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Home and Community Services

  1. Where can we get the funds to build a Senior Center?
  2. Where do I get information about starting an Adult Day Care/Day Health Program?
  3. Are there funds available to start an Adult Day Care/Day Health Program?
  4. Are there other sources for start-up funding for an Adult Day Care/Day Health Program?
  5. Where can I (or a family member) get In-Home Aide Services in North Carolina?
  6. What can an In-Home Aide do?
  7. How much service can I get? When is it available? Can I get 24 hour or live in care?
  8. How much does the service cost?
  9. Will Medicare cover this type of care?
  10. Can a family member become a person's In-Home Aide?

Where can we get the funds to build a senior center?

Senior Centers have a unique base of support in each local community. Many are supported by county or municipal government and others by private, non-profit organizations. United Way, foundations, and civic, religious and social groups, along with fundraisers, bond referendums, and participant donations and fees are all used to build and operate senior centers. Contacting established senior centers and learning from their experience should prove useful. See http://www.ncdhhs.gov/aging/scenters/sccty.htm for a directory of NC Senior Centers. The Division's contact person is Leslee Breen.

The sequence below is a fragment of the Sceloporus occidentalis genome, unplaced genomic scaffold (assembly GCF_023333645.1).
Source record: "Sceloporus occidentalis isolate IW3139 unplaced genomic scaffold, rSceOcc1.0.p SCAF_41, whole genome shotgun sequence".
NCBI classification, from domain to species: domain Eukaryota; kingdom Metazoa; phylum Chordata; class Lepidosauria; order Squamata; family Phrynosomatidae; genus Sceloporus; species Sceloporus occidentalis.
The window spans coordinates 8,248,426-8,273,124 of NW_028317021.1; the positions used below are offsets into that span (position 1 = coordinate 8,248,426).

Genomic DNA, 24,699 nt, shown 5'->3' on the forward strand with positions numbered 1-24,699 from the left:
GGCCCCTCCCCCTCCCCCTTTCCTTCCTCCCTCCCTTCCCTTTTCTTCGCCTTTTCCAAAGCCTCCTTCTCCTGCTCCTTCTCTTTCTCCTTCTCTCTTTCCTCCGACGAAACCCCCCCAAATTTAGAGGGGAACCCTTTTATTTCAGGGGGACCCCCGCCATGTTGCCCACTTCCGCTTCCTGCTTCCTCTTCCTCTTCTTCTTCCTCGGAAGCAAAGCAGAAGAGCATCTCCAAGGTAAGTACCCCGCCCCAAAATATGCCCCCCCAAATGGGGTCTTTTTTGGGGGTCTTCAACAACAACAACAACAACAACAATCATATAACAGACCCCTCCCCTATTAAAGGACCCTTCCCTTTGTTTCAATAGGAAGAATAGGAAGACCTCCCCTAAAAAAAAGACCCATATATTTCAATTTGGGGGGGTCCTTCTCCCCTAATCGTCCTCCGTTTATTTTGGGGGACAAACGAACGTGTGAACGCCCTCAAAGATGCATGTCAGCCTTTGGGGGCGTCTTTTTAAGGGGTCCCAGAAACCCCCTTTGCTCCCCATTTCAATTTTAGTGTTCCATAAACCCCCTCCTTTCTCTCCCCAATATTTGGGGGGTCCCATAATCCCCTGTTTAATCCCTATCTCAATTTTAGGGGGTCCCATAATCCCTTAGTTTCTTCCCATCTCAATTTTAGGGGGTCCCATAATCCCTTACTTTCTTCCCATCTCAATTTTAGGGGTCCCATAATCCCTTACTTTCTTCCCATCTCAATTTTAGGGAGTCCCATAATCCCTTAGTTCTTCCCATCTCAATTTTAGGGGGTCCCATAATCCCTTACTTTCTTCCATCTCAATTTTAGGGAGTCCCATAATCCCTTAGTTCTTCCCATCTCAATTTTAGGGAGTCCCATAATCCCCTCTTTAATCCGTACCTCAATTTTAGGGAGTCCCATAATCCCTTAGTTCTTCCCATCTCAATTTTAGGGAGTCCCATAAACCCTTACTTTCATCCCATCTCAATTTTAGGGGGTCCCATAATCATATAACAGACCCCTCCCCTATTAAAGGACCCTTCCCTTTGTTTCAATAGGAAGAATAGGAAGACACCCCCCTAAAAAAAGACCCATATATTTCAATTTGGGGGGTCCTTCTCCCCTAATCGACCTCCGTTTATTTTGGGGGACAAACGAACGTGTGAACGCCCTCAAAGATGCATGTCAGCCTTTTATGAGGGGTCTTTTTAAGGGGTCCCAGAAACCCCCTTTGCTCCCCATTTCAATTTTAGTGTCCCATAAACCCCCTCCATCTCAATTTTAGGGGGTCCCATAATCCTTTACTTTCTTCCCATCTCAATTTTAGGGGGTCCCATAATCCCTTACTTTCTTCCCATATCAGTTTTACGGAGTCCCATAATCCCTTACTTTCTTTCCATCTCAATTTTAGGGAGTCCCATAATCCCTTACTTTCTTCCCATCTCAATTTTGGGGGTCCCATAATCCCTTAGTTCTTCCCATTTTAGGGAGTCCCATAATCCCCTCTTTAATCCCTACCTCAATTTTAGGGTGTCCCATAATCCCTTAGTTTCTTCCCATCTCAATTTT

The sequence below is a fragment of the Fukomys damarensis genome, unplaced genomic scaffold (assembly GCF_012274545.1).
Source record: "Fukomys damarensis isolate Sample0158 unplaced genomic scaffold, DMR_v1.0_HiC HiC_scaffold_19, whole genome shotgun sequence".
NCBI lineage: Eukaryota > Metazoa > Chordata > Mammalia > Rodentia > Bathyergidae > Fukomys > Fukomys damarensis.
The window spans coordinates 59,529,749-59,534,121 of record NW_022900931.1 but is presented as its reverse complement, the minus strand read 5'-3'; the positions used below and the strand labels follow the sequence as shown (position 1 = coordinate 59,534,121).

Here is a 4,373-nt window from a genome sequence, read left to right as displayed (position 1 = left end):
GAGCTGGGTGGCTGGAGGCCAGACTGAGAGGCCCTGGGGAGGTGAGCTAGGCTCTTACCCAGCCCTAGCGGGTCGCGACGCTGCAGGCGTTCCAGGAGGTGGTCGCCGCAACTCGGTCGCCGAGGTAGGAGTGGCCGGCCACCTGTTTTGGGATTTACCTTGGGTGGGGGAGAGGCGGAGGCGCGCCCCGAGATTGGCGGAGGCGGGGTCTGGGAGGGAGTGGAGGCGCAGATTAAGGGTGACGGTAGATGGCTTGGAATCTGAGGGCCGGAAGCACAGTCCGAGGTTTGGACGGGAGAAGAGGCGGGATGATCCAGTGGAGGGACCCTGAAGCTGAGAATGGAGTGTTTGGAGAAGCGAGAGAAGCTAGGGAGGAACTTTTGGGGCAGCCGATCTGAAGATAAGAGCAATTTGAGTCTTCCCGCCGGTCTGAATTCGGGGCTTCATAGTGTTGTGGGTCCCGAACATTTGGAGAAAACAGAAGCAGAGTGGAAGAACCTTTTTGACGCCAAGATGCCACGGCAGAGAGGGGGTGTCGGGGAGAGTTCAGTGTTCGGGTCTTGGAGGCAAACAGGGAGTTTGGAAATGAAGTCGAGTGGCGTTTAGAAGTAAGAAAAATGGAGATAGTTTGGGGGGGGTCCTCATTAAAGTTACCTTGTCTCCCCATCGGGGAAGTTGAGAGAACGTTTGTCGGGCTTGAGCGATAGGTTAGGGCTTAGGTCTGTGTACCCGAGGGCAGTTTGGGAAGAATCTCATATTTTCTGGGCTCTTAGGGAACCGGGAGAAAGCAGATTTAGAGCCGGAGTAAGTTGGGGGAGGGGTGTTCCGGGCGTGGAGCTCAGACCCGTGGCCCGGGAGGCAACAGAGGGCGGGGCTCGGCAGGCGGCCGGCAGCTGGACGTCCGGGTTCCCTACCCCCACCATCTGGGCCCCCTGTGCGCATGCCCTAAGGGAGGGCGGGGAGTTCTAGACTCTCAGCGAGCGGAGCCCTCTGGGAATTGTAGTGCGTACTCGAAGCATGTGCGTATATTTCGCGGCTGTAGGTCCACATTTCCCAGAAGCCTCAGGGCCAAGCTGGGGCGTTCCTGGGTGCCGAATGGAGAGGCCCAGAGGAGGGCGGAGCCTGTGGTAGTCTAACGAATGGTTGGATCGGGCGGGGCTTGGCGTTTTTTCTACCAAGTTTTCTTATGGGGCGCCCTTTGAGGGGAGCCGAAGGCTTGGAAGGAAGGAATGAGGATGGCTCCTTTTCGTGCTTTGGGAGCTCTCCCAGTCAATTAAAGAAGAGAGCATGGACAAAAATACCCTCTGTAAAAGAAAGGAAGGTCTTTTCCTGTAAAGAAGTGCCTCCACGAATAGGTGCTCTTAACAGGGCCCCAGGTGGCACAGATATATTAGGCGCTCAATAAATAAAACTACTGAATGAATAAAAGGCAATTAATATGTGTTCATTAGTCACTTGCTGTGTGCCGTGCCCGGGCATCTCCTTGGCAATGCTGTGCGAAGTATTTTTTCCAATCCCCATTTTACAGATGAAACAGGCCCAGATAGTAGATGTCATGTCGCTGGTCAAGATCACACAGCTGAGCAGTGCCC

Where do I get information about starting an Adult Day Care/Day Health Program?

Contact Glenda Artis at the North Carolina Division of Aging and Adult Services. Request a copy of the North Carolina Adult Day Care and Day Health Standards for Certification. Along with the standards, you will receive a current list of all certified programs and a letter containing the name of the local contact person (Adult Day Care Coordinator) at the county Department of Social Services. You may also want to consult with the North Carolina Adult Day Services Association and the National Adult Day Services Association.

Are there funds available to start an Adult Day Care/Day Health Program?

The 1999 Session of the General Assembly appropriated $250,000 non-recurring funds for SFY 1999-2000 for start-up grants for adult day care programs; however, these funds were reallocated by the Office of State Budget and Management to assist with Hurricane Floyd recovery efforts. At this time, there are no State funds available for start-up grants for adult day care programs.

Are there other sources for start-up funding for an Adult Day Care/Day Health Program?

Possible sources include: charitable foundations or such organizations as United Way. Local hospitals, civic groups, and church organizations may be willing to donate money or equipment.